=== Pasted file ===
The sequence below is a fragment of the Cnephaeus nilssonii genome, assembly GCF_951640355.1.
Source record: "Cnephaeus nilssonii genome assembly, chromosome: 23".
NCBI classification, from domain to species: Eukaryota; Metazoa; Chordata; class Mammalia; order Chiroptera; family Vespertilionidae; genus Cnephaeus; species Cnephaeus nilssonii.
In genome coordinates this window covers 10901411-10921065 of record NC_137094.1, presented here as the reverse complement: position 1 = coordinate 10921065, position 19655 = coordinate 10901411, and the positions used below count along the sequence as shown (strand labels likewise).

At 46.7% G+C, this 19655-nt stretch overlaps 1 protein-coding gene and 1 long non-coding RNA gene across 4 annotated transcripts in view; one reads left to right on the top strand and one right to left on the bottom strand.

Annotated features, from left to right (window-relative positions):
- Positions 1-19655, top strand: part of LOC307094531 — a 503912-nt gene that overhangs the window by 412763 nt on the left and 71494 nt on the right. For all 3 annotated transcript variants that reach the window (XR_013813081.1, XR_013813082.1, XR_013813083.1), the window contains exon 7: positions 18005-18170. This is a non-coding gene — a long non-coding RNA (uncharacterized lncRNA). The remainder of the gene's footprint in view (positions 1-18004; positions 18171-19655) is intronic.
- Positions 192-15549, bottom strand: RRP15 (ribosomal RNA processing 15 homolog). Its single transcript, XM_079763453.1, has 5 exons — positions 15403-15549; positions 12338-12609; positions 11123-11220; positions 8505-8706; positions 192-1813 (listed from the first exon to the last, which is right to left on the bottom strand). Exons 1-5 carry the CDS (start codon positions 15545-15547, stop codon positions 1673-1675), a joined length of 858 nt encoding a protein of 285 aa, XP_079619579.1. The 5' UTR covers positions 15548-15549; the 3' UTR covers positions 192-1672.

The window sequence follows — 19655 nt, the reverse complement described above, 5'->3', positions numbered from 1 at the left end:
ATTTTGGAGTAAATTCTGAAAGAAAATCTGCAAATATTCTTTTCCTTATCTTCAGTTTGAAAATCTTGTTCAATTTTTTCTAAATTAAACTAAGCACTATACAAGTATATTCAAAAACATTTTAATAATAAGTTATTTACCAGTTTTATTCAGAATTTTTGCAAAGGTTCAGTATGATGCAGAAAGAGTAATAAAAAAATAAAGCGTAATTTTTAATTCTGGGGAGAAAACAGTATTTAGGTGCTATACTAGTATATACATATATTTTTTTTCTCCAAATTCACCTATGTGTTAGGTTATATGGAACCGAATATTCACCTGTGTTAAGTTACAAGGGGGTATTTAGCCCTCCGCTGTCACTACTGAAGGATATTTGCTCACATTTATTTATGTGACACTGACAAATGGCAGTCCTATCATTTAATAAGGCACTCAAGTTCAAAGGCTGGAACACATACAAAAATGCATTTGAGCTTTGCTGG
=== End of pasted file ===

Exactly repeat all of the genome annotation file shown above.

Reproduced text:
The sequence below is a fragment of the Cnephaeus nilssonii genome, assembly GCF_951640355.1.
Source record: "Cnephaeus nilssonii genome assembly, chromosome: 23".
NCBI classification, from domain to species: Eukaryota; Metazoa; Chordata; class Mammalia; order Chiroptera; family Vespertilionidae; genus Cnephaeus; species Cnephaeus nilssonii.
In genome coordinates this window covers 10901411-10921065 of record NC_137094.1, presented here as the reverse complement: position 1 = coordinate 10921065, position 19655 = coordinate 10901411, and the positions used below count along the sequence as shown (strand labels likewise).

At 46.7% G+C, this 19655-nt stretch overlaps 1 protein-coding gene and 1 long non-coding RNA gene across 4 annotated transcripts in view; one reads left to right on the top strand and one right to left on the bottom strand.

Annotated features, from left to right (window-relative positions):
- Positions 1-19655, top strand: part of LOC307094531 — a 503912-nt gene that overhangs the window by 412763 nt on the left and 71494 nt on the right. For all 3 annotated transcript variants that reach the window (XR_013813081.1, XR_013813082.1, XR_013813083.1), the window contains exon 7: positions 18005-18170. This is a non-coding gene — a long non-coding RNA (uncharacterized lncRNA). The remainder of the gene's footprint in view (positions 1-18004; positions 18171-19655) is intronic.
- Positions 192-15549, bottom strand: RRP15 (ribosomal RNA processing 15 homolog). Its single transcript, XM_079763453.1, has 5 exons — positions 15403-15549; positions 12338-12609; positions 11123-11220; positions 8505-8706; positions 192-1813 (listed from the first exon to the last, which is right to left on the bottom strand). Exons 1-5 carry the CDS (start codon positions 15545-15547, stop codon positions 1673-1675), a joined length of 858 nt encoding a protein of 285 aa, XP_079619579.1. The 5' UTR covers positions 15548-15549; the 3' UTR covers positions 192-1672.

The window sequence follows — 19655 nt, the reverse complement described above, 5'->3', positions numbered from 1 at the left end:
ATTTTGGAGTAAATTCTGAAAGAAAATCTGCAAATATTCTTTTCCTTATCTTCAGTTTGAAAATCTTGTTCAATTTTTTCTAAATTAAACTAAGCACTATACAAGTATATTCAAAAACATTTTAATAATAAGTTATTTACCAGTTTTATTCAGAATTTTTGCAAAGGTTCAGTATGATGCAGAAAGAGTAATAAAAAAATAAAGCGTAATTTTTAATTCTGGGGAGAAAACAGTATTTAGGTGCTATACTAGTATATACATATATTTTTTTTCTCCAAATTCACCTATGTGTTAGGTTATATGGAACCGAATATTCACCTGTGTTAAGTTACAAGGGGGTATTTAGCCCTCCGCTGTCACTACTGAAGGATATTTGCTCACATTTATTTATGTGACACTGACAAATGGCAGTCCTATCATTTAATAAGGCACTCAAGTTCAAAGGCTGGAACACATACAAAAATGCATTTGAGCTTTGCTGG